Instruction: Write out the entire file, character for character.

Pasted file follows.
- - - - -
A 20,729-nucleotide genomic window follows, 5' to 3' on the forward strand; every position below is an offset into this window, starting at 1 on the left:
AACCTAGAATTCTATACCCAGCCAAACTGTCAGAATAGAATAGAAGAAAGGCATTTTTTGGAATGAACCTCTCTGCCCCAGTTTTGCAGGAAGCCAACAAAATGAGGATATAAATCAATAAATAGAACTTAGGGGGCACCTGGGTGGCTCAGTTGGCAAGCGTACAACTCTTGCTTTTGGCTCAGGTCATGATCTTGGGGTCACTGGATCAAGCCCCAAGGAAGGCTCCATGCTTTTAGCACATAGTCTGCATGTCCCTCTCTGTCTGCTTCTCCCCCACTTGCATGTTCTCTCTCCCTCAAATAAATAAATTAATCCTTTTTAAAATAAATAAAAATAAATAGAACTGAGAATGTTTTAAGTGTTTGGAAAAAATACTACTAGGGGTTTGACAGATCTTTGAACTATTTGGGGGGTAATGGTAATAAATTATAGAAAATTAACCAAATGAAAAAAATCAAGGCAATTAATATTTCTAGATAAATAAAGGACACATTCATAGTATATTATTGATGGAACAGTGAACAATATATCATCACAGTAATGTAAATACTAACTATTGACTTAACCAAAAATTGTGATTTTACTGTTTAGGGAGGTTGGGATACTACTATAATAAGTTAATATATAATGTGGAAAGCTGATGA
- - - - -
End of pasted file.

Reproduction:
A 20,729-nucleotide genomic window follows, 5' to 3' on the forward strand; every position below is an offset into this window, starting at 1 on the left:
AACCTAGAATTCTATACCCAGCCAAACTGTCAGAATAGAATAGAAGAAAGGCATTTTTTGGAATGAACCTCTCTGCCCCAGTTTTGCAGGAAGCCAACAAAATGAGGATATAAATCAATAAATAGAACTTAGGGGGCACCTGGGTGGCTCAGTTGGCAAGCGTACAACTCTTGCTTTTGGCTCAGGTCATGATCTTGGGGTCACTGGATCAAGCCCCAAGGAAGGCTCCATGCTTTTAGCACATAGTCTGCATGTCCCTCTCTGTCTGCTTCTCCCCCACTTGCATGTTCTCTCTCCCTCAAATAAATAAATTAATCCTTTTTAAAATAAATAAAAATAAATAGAACTGAGAATGTTTTAAGTGTTTGGAAAAAATACTACTAGGGGTTTGACAGATCTTTGAACTATTTGGGGGGTAATGGTAATAAATTATAGAAAATTAACCAAATGAAAAAAATCAAGGCAATTAATATTTCTAGATAAATAAAGGACACATTCATAGTATATTATTGATGGAACAGTGAACAATATATCATCACAGTAATGTAAATACTAACTATTGACTTAACCAAAAATTGTGATTTTACTGTTTAGGGAGGTTGGGATACTACTATAATAAGTTAATATATAATGTGGAAAGCTGATGA